The larvae of the Stem Borer attack the leaves and leaf tips of millet. The larvae bore holes into the stem and carve it out, which leads ultimately to death. The fully grown larva is about 20 mm long and has a reddish-brown head and a white body which can also be black-spotted. The adult moth has a wingspan of about 8 to 15 mm with white wings. The eggs of the stem borer are laid in batches on the leaf and have a yellow color.
In wet regions there are three generations of larvae per year, while in dry regions two cycles occur. The Stem Borer carves out the stem, so the flow of water and nutrients from the roots to the rest of the plant is impeded. The larvae of the Stem Borer survive in the the residue of the crop.
You can reduce the population of Stem Borers with the help of pheromone bait traps. The traps should be placed along fences (especially if they are made out of millet stems or other grasses) and granaries. Applied early in the season on infested plants, neem oil can be effective against Stem Borers. The ‘push-pull’ method can be very effective: Crops like Desmodium can be intercropped with millet. Desmodium acts as a repellent, so the moths are ‘pushed’ away from the millet. You can plant field trap crops like Napier or Sudan grass on the border of your plantation. These crops will attract the moths, so they are ‘pulled’ away from the millet.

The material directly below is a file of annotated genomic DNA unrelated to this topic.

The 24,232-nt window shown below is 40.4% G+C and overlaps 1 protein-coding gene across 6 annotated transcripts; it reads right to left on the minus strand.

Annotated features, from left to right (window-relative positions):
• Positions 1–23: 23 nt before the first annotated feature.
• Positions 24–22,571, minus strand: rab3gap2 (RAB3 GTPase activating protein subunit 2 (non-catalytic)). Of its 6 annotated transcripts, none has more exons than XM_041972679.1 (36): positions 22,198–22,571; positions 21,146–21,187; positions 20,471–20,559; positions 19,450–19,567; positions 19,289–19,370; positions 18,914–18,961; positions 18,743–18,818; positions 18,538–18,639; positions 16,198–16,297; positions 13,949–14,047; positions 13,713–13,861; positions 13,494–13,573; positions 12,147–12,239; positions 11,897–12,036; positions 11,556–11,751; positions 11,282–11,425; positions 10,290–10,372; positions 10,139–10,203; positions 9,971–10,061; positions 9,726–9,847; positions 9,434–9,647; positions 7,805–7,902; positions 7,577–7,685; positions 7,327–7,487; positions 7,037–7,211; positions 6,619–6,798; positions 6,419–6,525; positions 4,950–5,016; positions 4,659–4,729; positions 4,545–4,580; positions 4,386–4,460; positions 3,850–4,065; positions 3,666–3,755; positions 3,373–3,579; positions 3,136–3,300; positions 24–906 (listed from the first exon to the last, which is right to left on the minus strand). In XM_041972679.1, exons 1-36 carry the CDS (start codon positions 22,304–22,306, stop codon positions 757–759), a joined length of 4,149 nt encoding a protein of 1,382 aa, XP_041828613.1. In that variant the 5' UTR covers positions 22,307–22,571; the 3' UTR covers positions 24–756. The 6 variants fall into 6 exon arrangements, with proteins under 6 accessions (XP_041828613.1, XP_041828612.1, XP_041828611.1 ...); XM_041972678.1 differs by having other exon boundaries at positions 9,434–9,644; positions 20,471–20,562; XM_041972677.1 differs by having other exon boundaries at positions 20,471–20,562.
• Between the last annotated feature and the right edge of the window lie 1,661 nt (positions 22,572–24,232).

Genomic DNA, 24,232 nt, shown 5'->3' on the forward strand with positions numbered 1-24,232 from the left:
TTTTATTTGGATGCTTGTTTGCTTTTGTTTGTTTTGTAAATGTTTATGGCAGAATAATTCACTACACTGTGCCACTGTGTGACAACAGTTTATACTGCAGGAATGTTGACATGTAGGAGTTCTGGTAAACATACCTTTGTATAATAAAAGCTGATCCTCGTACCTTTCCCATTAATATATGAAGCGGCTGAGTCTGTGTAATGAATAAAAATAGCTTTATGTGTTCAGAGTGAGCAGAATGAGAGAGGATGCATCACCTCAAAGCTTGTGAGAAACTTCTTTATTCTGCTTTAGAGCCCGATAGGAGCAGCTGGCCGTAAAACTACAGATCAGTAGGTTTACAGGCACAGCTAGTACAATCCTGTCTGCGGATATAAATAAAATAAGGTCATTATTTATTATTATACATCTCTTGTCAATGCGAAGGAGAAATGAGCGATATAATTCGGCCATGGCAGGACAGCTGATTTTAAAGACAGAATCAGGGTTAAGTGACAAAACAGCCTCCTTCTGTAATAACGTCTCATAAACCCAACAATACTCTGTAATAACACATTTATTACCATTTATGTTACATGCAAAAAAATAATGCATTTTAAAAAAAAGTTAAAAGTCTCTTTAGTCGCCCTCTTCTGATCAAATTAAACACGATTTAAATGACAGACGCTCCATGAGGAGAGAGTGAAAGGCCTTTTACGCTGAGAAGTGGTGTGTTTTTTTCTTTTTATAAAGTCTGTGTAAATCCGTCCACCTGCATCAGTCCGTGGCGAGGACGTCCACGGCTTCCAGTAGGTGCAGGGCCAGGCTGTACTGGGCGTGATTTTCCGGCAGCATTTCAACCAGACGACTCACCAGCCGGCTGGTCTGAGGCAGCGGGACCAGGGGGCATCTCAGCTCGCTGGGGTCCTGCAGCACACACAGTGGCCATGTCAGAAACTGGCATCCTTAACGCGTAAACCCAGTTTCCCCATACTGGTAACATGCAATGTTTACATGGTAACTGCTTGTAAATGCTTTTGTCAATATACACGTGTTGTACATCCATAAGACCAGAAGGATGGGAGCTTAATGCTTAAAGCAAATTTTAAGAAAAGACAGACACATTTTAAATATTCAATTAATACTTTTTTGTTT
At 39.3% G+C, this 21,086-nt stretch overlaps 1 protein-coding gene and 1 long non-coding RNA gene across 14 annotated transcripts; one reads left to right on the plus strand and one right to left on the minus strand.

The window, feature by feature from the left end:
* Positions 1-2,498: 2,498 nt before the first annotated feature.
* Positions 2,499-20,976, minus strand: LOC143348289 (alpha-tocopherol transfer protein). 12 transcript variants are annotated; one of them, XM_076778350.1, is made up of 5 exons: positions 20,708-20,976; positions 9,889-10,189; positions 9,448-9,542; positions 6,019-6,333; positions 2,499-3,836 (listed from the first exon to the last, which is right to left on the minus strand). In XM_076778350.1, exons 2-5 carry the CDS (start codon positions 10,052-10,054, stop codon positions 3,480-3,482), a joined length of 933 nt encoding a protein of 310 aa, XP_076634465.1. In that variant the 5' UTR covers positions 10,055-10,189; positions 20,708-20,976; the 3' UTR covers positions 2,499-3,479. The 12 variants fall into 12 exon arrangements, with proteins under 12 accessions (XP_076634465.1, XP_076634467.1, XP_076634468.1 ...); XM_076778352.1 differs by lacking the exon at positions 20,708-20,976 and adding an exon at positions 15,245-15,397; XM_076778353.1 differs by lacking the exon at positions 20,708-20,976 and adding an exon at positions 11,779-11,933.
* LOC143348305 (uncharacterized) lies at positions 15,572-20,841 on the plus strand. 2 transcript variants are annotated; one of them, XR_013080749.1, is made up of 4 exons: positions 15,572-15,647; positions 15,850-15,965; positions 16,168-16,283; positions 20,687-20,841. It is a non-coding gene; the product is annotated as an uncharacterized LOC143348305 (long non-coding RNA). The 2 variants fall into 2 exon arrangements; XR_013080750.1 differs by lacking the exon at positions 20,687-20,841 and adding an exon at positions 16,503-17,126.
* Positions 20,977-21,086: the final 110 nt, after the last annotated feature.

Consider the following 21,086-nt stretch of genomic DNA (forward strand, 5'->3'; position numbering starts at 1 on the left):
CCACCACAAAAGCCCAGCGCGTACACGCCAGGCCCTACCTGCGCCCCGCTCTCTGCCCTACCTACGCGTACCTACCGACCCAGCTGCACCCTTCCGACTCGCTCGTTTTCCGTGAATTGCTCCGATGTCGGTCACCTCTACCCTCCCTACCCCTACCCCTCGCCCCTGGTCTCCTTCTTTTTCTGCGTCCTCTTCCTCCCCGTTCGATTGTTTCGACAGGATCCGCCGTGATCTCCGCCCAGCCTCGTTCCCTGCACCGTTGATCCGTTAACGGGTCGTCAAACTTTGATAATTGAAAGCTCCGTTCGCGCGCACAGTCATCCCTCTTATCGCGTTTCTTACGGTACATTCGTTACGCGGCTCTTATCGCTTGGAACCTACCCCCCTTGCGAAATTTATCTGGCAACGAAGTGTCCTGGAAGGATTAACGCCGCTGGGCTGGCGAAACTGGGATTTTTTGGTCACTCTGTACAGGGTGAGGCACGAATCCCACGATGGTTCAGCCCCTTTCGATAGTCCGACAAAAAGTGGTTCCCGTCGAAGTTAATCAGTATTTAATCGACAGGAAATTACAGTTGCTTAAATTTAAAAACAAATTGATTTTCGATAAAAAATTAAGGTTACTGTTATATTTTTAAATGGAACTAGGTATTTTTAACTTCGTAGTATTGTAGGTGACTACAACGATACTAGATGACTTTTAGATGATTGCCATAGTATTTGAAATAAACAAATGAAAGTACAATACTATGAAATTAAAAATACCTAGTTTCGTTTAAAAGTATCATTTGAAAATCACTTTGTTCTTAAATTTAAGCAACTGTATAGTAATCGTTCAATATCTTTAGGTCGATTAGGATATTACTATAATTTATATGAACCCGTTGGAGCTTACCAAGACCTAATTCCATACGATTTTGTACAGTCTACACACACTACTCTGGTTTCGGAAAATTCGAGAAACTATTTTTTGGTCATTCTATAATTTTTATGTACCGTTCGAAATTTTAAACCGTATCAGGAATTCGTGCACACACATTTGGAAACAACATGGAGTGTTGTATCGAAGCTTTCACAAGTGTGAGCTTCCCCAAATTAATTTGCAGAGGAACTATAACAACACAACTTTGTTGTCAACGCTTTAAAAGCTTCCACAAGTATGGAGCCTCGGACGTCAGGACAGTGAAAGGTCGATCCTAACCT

Insecticides are often difficult to use as well as expensive. Dimethoate can be used but rarely justifies the costs.
Use resistant varieties if locally available.,Plant crops early to avoid infestation.,Plant non-host crops, such as cowpeas, among the host plants.,Stimulate populations of natural enemies (parasitoid wasps) by planting flowering strips around the field.,If the stems are used in building structures, partially burn them.,Clean up and destroy all harvest residues.